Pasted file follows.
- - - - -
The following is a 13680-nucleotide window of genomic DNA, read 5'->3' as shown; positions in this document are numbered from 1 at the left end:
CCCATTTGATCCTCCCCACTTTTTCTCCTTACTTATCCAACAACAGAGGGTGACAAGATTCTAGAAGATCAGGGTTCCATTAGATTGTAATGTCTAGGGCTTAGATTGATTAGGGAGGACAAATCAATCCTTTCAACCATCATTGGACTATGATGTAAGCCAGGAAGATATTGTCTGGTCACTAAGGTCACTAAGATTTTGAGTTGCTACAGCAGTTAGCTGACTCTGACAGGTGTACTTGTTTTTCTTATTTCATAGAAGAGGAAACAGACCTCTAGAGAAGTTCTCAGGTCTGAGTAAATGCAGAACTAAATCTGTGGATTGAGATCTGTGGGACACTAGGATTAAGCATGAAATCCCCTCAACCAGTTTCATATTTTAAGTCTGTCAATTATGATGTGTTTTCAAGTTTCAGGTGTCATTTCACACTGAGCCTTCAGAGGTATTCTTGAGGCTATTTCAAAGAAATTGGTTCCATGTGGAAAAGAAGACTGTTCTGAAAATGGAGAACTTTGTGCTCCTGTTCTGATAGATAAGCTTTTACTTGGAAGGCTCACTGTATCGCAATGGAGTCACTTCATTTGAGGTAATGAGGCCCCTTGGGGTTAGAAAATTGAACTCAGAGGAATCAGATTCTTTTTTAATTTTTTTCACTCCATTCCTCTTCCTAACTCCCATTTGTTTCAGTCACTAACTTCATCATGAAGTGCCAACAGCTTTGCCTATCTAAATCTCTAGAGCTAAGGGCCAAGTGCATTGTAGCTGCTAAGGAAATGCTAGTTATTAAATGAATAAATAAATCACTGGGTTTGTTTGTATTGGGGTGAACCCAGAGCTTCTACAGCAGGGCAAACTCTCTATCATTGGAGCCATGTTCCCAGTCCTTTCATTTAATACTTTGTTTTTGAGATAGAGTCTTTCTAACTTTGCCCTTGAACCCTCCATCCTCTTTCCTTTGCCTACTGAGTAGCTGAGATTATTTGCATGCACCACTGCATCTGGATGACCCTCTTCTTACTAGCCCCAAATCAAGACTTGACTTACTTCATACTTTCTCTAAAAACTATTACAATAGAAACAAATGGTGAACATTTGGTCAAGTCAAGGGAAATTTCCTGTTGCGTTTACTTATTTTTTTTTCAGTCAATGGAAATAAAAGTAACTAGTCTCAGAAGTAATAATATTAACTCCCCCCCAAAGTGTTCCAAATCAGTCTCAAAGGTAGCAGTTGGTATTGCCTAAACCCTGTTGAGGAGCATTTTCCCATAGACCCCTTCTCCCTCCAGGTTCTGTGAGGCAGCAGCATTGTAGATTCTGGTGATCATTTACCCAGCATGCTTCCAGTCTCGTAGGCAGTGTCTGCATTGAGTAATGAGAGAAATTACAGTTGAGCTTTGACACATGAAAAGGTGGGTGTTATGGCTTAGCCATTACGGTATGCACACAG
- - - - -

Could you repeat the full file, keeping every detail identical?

The following is a 13680-nucleotide window of genomic DNA, read 5'->3' as shown; positions in this document are numbered from 1 at the left end:
CCCATTTGATCCTCCCCACTTTTTCTCCTTACTTATCCAACAACAGAGGGTGACAAGATTCTAGAAGATCAGGGTTCCATTAGATTGTAATGTCTAGGGCTTAGATTGATTAGGGAGGACAAATCAATCCTTTCAACCATCATTGGACTATGATGTAAGCCAGGAAGATATTGTCTGGTCACTAAGGTCACTAAGATTTTGAGTTGCTACAGCAGTTAGCTGACTCTGACAGGTGTACTTGTTTTTCTTATTTCATAGAAGAGGAAACAGACCTCTAGAGAAGTTCTCAGGTCTGAGTAAATGCAGAACTAAATCTGTGGATTGAGATCTGTGGGACACTAGGATTAAGCATGAAATCCCCTCAACCAGTTTCATATTTTAAGTCTGTCAATTATGATGTGTTTTCAAGTTTCAGGTGTCATTTCACACTGAGCCTTCAGAGGTATTCTTGAGGCTATTTCAAAGAAATTGGTTCCATGTGGAAAAGAAGACTGTTCTGAAAATGGAGAACTTTGTGCTCCTGTTCTGATAGATAAGCTTTTACTTGGAAGGCTCACTGTATCGCAATGGAGTCACTTCATTTGAGGTAATGAGGCCCCTTGGGGTTAGAAAATTGAACTCAGAGGAATCAGATTCTTTTTTAATTTTTTTCACTCCATTCCTCTTCCTAACTCCCATTTGTTTCAGTCACTAACTTCATCATGAAGTGCCAACAGCTTTGCCTATCTAAATCTCTAGAGCTAAGGGCCAAGTGCATTGTAGCTGCTAAGGAAATGCTAGTTATTAAATGAATAAATAAATCACTGGGTTTGTTTGTATTGGGGTGAACCCAGAGCTTCTACAGCAGGGCAAACTCTCTATCATTGGAGCCATGTTCCCAGTCCTTTCATTTAATACTTTGTTTTTGAGATAGAGTCTTTCTAACTTTGCCCTTGAACCCTCCATCCTCTTTCCTTTGCCTACTGAGTAGCTGAGATTATTTGCATGCACCACTGCATCTGGATGACCCTCTTCTTACTAGCCCCAAATCAAGACTTGACTTACTTCATACTTTCTCTAAAAACTATTACAATAGAAACAAATGGTGAACATTTGGTCAAGTCAAGGGAAATTTCCTGTTGCGTTTACTTATTTTTTTTTCAGTCAATGGAAATAAAAGTAACTAGTCTCAGAAGTAATAATATTAACTCCCCCCCAAAGTGTTCCAAATCAGTCTCAAAGGTAGCAGTTGGTATTGCCTAAACCCTGTTGAGGAGCATTTTCCCATAGACCCCTTCTCCCTCCAGGTTCTGTGAGGCAGCAGCATTGTAGATTCTGGTGATCATTTACCCAGCATGCTTCCAGTCTCGTAGGCAGTGTCTGCATTGAGTAATGAGAGAAATTACAGTTGAGCTTTGACACATGAAAAGGTGGGTGTTATGGCTTAGCCATTACGGTATGCACACAG